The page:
Ivan Kane was probably wondering what happened to his old frisky-friendly hometown.
Behind his blue-tinted glasses, the sharp-dressed nightclub impresario looked out on the angry mob that had assembled against him: Graying, middle-aged, family-oriented folks, for the most part; his peers, in a sense, as well as his opponents.
They had been campaigning against him and his proposed club for weeks, papering the neighborhood with suggestive fliers depicting scantily clad dancers and denouncing the purported “strip club/cabaret with 3 bars … open until 5 AM at least five days a week.”
One waved racy photos in front of a local preacher to rally support for the anti-Kane cause. Others brandished “No nudity!” placards.
Mr. Kane, himself a married man and father, tried to ease their fears. “There is no nudity,” he said. “There are no poles. No lap-dances. No private rooms. We are not a strip club.”
“It’s high art,” he added.
The mob was unmoved. “We are not Las Vegas!” the shouts came back. “We are not Hollywood!”
This wasn’t ultra-conservative, censorship-happy Cincinnati, either—this was New York City!
It’s a place Mr. Kane thought he knew. As a boy, the New York-born entrepreneur used to cut class to attend the old-school burlesque houses that once lined 42nd Street. “We called it Forty Deuce,” he would later explain in press reports, a term he ultimately adopted as the moniker for his burgeoning, burlesque-revivalist brand of nightclubs.
The former Platoon actor must have felt like Charlton Heston in Planet of the Apes, a weary time traveler, returning decades later to a landscape he barely recognized, populated by a strange, cranky race; a metropolis devolved into a suburb. You maniacs!
Last week, Mr. Kane apparently decided he’d had enough of this brave new world, shelving months of planning and a reported $1 million spent renovating his already-leased 5,000-square-foot space on Kenmare Street in Nolita.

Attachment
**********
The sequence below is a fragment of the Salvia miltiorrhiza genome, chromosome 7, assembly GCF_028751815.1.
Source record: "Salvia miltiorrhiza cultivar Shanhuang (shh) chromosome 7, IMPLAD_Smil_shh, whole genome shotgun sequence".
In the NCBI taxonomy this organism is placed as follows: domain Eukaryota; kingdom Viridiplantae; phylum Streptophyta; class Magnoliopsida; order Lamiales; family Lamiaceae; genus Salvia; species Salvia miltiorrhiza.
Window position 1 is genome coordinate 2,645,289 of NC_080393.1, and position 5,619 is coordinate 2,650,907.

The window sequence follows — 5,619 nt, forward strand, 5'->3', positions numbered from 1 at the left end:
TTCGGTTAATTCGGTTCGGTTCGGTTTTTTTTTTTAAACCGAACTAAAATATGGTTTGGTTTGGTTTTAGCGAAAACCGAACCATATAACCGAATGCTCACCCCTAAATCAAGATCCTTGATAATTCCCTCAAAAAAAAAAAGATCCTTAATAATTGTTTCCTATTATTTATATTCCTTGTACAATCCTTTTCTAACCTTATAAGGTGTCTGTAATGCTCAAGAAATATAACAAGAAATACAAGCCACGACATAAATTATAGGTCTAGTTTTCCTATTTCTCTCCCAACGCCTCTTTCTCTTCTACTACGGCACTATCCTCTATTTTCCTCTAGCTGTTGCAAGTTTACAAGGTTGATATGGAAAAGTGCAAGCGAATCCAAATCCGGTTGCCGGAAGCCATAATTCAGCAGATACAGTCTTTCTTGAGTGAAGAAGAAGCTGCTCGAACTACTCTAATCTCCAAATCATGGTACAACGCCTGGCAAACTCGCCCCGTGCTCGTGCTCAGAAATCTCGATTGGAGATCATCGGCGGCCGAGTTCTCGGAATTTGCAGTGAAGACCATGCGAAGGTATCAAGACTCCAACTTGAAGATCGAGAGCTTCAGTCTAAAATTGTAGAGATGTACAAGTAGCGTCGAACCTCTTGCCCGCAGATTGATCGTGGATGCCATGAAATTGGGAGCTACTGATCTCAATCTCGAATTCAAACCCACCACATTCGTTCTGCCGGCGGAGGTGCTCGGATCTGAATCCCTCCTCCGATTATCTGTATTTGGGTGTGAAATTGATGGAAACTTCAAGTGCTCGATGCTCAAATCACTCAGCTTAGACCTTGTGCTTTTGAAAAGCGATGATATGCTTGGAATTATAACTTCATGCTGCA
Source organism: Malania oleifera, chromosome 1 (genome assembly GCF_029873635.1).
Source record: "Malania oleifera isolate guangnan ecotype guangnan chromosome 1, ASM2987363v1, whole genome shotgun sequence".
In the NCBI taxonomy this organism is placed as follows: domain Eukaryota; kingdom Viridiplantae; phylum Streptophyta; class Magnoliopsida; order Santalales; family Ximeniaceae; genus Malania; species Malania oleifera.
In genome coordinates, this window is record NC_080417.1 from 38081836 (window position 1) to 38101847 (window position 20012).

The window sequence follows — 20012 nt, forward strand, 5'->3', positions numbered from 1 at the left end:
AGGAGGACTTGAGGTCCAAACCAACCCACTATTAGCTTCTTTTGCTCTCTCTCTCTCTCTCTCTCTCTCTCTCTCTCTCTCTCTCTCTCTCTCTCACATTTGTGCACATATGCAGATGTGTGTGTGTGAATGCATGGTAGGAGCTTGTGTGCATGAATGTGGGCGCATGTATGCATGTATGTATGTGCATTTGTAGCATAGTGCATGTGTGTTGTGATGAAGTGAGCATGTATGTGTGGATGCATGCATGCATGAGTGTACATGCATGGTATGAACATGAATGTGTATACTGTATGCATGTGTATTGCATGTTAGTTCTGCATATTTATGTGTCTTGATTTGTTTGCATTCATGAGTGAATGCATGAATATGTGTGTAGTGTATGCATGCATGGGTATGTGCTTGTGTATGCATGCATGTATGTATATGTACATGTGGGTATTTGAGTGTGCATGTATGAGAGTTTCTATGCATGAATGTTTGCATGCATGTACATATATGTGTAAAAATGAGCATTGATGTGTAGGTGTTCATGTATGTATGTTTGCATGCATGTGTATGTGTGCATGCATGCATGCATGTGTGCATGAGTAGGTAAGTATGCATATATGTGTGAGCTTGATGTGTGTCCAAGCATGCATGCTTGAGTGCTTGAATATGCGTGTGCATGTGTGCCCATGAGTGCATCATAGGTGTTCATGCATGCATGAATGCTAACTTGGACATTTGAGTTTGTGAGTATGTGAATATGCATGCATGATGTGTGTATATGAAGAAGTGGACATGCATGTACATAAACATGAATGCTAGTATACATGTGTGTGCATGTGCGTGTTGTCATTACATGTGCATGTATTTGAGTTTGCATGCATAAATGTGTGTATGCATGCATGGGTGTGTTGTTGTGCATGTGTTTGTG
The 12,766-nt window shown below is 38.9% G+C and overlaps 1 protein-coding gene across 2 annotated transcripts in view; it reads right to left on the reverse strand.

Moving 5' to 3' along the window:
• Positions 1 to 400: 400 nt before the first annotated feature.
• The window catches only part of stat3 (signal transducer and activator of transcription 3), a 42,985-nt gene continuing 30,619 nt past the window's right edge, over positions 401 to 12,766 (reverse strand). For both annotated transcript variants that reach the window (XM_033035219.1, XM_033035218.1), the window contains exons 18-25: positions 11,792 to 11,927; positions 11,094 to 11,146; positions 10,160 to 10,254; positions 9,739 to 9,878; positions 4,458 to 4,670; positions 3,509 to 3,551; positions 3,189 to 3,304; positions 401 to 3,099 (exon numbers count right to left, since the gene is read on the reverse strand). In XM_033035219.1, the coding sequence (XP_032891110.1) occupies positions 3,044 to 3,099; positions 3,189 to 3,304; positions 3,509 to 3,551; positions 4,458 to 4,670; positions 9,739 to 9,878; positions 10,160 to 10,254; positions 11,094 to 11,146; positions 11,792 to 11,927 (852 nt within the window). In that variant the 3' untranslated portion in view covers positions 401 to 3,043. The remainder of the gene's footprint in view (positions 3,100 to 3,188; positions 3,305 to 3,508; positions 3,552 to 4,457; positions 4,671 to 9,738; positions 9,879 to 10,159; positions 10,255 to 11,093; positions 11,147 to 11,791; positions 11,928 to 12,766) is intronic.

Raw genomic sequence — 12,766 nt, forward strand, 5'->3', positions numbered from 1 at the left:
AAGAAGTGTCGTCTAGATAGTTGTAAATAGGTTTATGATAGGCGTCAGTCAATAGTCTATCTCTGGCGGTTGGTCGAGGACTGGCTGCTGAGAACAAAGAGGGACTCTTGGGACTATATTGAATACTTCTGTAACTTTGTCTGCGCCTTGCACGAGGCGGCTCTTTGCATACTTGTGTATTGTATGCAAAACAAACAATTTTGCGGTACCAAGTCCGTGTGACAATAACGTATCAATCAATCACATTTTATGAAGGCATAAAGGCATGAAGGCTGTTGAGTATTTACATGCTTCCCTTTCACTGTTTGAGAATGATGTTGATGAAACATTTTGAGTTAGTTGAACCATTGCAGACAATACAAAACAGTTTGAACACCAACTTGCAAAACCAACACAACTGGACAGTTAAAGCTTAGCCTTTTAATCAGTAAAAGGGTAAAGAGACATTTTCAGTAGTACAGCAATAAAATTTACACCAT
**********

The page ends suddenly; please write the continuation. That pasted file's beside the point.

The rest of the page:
Once vocally “thrilled to be finally bringing [Forty Deuce] home,” he abruptly skipped town without comment.
“He’s not moving forward right now,” Mr. Kane’s spokesperson told The Observer. “Honestly, I don’t know what’s going to happen with the space,” she added.
It’s the second time in nine months that the Hollywood-based club owner has been robbed of his long-awaited homecoming.
An earlier deal to open a Forty Deuce club on West 21st Street fell through last December after the landlord had second thoughts about renting to a nightclub, even despite community support. At the time, Mr. Kane reportedly vowed, “I’m coming to New York next week, and I’m not leaving until I find a place.”
Now, it’s unclear whether he’ll ever come back. “It’s hard to imagine him moving forward after what happened here,” said Mr. Kane’s attorney, Robert Bookman, also a lobbyist for the New York Nightlife Association, who blamed the local community board for reversing its earlier approval of his liquor license.
Considering the widespread publicity that Mr. Kane’s hometown rejection generated, Mr. Bookman further suggested that the club owner might have a hard time finding future investors for expansion to other cities.
Las Vegas, naturally, was much more accommodating to the native New Yorker when Mr. Kane sought his second location after his original Hollywood lounge. The biggest obstacle to opening in Vegas, as chronicled by the Bravo network’s 2005 four-part reality series also titled Forty Deuce, was finding dancers talented enough to impress the executives at Mandalay Bay Resort & Casino.